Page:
Yes, the Chicago Cubs still owe the Boston Red Sox compensation for hiring Theo Epstein. Neither side seems particularly eager to reach a resolution at this time, but it’s still on the table. And, because it is, when Epstein appears on the radio in Boston – as he did today – he’s going to be asked about it.
And that’s when Theo busted out his mad lawya skillz:
“I think you have to put [the compensation issue] in context. In the history of baseball with all the executives that have changed teams, many of which were on lateral moves, let alone those who left for promotions like I did, throughout the history of baseball there’s really only been a handful of instances where there’s been any compensation whatsoever for executives,” Epstein said. “If you wanted to look at precedent, you’d say, ‘Well, whether I’m worth nothing, or something,’ — you would probably get some opinions on that if you ask your callers — the bottom line is when executives change teams there is no compensation. There have been a handful of instances where there is compensation, and that compensation has been pretty reasonable. If you look when Andy MacPhail, who had won two World Series, left on a lateral move from Minnesota to Chicago back in ’94, his compensation was like the 30th ranked prospect in the Cubs system and a little bit of cash.
“So I think when you say there should be compensation here, there should be because we agreed there should be compensation, so that’s part of the gig. But I think you have to look at history and you have to look at the precedent involved and realize there is not precedent for major, major compensation here. But the bottom line is we need to figure this out, and we will. Both sides are still working on it because it was agreed to and you have to live up to your word. If you agree that there is compensation there has to be compensation, and there should be. You look at precedent as a guide and try to do something that’s appropriate given the more than century-old history of baseball.
“Ben and I have been trying to work it out. I think normally Ben and I could work it out, but there’s just a little bit of a different perspective. The expectations were different at the time. We’re trying to figure something out that makes the Red Sox happy, but also fits with a century of baseball precedent. I can honestly say this one has been turned over and discussed in the media a lot more than it has between the clubs. Ben and I have had five conversations on in the last few months. We’ve gotten close but we haven’t gotten it done. Maybe we’ll need some help to get it done. I want both sides to be happy if possible.”
Epstein didn’t get a JD for nothing. He clearly lays out the argument that no compensation should be owed in this situation, but then takes the high road by acknowledging that the two sides agreed to compensation. So, he says, the Cubs want to do the right thing.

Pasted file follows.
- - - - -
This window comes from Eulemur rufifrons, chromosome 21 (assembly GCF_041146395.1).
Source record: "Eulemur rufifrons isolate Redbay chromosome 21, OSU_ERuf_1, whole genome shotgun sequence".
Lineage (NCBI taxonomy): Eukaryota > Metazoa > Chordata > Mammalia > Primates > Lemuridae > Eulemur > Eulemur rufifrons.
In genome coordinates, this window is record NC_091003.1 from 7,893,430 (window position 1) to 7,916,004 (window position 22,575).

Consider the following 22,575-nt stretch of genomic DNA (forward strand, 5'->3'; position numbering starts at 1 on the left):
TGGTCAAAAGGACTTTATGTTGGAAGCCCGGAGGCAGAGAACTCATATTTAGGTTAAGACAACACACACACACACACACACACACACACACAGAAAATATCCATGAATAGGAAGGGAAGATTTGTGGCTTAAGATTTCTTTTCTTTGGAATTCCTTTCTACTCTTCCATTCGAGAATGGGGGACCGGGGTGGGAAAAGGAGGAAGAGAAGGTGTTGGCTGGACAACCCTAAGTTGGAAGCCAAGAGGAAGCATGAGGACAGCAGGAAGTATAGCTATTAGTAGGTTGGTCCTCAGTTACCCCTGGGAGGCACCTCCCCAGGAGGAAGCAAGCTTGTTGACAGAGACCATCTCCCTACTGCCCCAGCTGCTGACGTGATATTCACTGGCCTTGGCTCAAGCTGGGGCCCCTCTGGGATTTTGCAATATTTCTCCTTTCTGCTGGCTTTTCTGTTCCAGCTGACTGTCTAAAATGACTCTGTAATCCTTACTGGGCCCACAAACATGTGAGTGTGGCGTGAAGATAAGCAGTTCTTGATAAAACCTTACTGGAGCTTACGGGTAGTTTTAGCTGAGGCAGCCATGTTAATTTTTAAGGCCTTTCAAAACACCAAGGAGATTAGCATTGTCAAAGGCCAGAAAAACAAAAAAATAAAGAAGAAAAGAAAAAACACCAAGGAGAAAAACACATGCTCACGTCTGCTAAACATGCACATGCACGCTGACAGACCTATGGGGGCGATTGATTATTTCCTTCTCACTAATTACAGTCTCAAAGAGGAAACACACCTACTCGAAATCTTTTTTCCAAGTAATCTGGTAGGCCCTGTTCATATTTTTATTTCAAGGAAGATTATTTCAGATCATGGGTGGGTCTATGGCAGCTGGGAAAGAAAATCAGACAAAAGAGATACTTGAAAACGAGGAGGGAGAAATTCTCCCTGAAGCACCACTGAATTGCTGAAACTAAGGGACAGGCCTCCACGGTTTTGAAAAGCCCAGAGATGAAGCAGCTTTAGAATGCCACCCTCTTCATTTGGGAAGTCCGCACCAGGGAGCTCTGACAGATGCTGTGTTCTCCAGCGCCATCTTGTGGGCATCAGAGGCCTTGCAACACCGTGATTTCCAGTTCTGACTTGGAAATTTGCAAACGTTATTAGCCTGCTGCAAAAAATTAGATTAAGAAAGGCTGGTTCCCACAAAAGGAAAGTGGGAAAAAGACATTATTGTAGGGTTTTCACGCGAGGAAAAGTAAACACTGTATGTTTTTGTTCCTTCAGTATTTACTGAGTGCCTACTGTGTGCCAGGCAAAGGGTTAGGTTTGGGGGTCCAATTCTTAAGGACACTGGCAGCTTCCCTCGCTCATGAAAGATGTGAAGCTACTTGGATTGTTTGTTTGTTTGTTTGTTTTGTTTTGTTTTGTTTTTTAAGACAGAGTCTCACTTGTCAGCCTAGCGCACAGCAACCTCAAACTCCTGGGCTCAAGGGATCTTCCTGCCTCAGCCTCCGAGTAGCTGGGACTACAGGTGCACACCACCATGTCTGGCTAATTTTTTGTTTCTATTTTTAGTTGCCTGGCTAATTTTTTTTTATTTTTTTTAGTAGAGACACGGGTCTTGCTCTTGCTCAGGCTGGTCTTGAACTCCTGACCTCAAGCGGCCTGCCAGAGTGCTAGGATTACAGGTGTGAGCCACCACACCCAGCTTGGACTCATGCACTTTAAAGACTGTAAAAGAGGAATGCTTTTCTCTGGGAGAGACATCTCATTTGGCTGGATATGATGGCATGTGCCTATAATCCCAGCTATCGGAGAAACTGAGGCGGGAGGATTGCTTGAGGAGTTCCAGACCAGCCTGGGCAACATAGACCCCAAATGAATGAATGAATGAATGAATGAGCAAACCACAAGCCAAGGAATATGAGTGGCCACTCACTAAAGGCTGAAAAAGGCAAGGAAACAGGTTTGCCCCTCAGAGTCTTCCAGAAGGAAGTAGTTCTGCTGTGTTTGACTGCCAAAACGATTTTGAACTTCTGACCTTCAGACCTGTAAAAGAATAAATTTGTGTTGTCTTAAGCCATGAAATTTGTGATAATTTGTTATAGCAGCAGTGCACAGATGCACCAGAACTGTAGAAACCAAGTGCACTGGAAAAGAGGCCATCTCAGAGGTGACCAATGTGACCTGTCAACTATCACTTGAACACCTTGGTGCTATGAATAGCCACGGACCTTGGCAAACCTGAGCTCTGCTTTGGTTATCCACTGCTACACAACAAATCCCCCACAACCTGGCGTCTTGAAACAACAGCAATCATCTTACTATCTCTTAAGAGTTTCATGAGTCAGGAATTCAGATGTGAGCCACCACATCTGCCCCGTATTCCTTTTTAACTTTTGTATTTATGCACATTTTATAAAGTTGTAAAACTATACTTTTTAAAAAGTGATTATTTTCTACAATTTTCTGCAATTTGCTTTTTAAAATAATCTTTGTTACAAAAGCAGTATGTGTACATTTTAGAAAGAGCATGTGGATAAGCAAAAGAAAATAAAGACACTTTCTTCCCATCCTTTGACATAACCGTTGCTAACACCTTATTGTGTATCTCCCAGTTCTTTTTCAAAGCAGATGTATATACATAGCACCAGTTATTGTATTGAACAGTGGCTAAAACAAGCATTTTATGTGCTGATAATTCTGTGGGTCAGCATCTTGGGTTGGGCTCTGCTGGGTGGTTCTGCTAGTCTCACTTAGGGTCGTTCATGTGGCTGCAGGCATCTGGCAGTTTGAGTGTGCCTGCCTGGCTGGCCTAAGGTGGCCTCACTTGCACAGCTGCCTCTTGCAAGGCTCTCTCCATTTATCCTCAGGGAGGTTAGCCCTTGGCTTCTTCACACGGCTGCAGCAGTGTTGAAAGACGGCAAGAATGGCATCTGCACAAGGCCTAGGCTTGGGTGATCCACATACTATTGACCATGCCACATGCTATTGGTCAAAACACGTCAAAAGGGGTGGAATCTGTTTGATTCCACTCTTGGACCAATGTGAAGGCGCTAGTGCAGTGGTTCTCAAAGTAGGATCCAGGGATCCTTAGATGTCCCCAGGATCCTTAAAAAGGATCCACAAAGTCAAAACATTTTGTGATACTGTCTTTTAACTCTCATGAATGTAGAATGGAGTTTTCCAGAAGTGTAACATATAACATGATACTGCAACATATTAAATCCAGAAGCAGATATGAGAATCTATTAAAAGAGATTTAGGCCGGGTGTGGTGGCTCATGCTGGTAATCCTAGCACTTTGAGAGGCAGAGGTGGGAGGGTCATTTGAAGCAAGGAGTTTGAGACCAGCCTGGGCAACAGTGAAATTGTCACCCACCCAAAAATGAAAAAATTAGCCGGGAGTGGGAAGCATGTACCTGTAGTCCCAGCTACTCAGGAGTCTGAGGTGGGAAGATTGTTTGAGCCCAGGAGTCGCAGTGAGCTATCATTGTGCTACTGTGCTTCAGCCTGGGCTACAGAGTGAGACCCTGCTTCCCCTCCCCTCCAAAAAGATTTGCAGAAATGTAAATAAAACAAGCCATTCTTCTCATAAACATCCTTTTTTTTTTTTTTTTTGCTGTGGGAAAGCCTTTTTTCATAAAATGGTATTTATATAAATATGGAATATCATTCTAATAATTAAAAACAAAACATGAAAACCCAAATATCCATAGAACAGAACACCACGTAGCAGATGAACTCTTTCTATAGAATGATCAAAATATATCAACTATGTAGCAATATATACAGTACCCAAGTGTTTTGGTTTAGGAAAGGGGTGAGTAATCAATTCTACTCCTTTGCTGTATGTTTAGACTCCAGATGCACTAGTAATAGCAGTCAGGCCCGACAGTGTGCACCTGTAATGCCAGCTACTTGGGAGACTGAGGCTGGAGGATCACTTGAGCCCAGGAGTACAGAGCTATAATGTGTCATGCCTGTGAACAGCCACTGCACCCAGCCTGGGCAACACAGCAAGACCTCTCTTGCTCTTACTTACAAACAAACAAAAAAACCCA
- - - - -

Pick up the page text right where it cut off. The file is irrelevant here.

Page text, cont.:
Then he establishes the “best possible offer” scenario, by citing precedent, and characterizing it in the most favorable light to the Cubs. (Compensation for Andy MacPhail, Theo says, was cash and the 30th ranked prospect in the Cubs’ system – by many accounts, pitching prospect Hector Trinidad was actually a top 10/15 type prospect at the time. But, if Theo can point to a ranking that had Trinidad lower, by all means, use it.) That “best possible offer” is actually an offer the Cubs would be plenty glad to make. Well played, counselor.
And he does all of this, on the spot, during a radio interview, without making it feel like he’s offering an argument. He’s just answering a question.
The compensation issue will be settled at some point in the next couple of months, I’d expect, and it probably isn’t a rush because rosters are still in flux.
(Side note: Theo seems to be a fan now of saying “Thing X has been discussed more in the media than it has by us.” Makes you wonder if Epstein isn’t crazy about all of the rumor coverage the Cubs have been getting this Winter.)
And, now, in case you haven’t had enough Theo quote porn for the day, here are a couple more great quotes, apropos of nothing, that Theo offered in the last two days:
“Baseball organizations are made up of human beings. They’re just not robots who put up numbers. They’re not commodities. I know I refer to a player as an asset. That’s business speak. That’s not what I believe. They’re human beings. You can get a lot better just by getting to know guys and putting them in a position to succeed and allowing them to get to know you a little bit and building, I think, a real spirit of the organization of unity and teamwork.”
“I think it’s important to be open with the fans about what you’re doing, why you’re doing it, what the plan is. I think if you do that, and you’re true to your word, and you’re not trying to hide the ball, I think they’ll get in on the ground floor and come along for the ride. I just urge everyone to stay on board. When we do win, it’s going to mean a lot more to everyone whose been on the ground floor and been through the ups and downs, got to know these young players, see them come through the minor league system, watch them take their lumps a little bit at the big leagues and ultimately triumph. It means so much more if you’re along for the journey. The journey’s really what it’s all about.”